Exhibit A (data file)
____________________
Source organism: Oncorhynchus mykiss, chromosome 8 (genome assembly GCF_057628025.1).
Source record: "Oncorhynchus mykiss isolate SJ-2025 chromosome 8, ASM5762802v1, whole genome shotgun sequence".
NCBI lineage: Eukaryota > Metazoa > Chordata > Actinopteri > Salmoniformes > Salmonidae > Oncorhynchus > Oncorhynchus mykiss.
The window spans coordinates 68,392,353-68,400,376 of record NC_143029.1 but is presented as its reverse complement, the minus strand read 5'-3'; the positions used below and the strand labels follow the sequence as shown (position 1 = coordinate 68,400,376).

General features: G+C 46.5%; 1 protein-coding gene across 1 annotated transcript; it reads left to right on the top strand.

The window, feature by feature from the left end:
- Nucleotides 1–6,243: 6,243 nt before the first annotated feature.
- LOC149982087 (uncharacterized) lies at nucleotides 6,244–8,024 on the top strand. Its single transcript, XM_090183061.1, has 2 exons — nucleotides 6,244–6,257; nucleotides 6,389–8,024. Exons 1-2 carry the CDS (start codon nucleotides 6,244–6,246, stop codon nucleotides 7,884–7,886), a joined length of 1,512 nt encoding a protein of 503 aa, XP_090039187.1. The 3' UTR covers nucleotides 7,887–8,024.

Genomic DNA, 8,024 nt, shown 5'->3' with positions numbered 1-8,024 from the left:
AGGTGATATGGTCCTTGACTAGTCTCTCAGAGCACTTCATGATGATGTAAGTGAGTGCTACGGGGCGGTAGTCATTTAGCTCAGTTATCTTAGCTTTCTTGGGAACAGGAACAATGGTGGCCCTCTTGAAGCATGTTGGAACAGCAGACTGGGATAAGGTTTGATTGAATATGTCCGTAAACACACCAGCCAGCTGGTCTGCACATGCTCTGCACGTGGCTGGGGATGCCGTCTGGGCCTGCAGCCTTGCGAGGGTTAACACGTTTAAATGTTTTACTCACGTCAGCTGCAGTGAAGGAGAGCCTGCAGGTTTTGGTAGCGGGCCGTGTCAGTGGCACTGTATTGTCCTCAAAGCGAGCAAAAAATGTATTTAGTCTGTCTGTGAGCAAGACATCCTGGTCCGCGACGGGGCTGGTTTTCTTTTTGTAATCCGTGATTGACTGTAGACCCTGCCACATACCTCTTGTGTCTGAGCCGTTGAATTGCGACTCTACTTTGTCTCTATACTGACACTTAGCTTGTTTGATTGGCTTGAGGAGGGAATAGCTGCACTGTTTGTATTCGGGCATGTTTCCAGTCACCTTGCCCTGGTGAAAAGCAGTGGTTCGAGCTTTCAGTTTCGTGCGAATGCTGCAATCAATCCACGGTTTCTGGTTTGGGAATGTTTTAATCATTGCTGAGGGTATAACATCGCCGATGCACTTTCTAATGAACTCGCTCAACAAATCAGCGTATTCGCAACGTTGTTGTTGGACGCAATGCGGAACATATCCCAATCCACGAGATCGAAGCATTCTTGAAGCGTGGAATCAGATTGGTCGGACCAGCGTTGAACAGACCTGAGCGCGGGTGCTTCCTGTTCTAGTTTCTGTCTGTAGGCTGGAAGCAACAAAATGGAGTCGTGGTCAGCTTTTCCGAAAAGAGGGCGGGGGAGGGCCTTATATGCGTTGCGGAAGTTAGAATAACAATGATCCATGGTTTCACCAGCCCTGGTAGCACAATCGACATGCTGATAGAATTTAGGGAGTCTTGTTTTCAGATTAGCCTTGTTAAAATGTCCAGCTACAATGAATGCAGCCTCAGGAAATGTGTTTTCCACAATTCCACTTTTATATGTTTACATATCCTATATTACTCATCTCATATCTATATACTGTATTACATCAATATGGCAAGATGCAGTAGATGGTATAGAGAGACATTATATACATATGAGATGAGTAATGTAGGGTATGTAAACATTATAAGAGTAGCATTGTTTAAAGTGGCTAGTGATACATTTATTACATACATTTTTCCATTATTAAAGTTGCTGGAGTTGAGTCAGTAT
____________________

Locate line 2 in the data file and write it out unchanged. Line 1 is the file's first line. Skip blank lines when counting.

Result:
Source record: "Oncorhynchus mykiss isolate SJ-2025 chromosome 8, ASM5762802v1, whole genome shotgun sequence".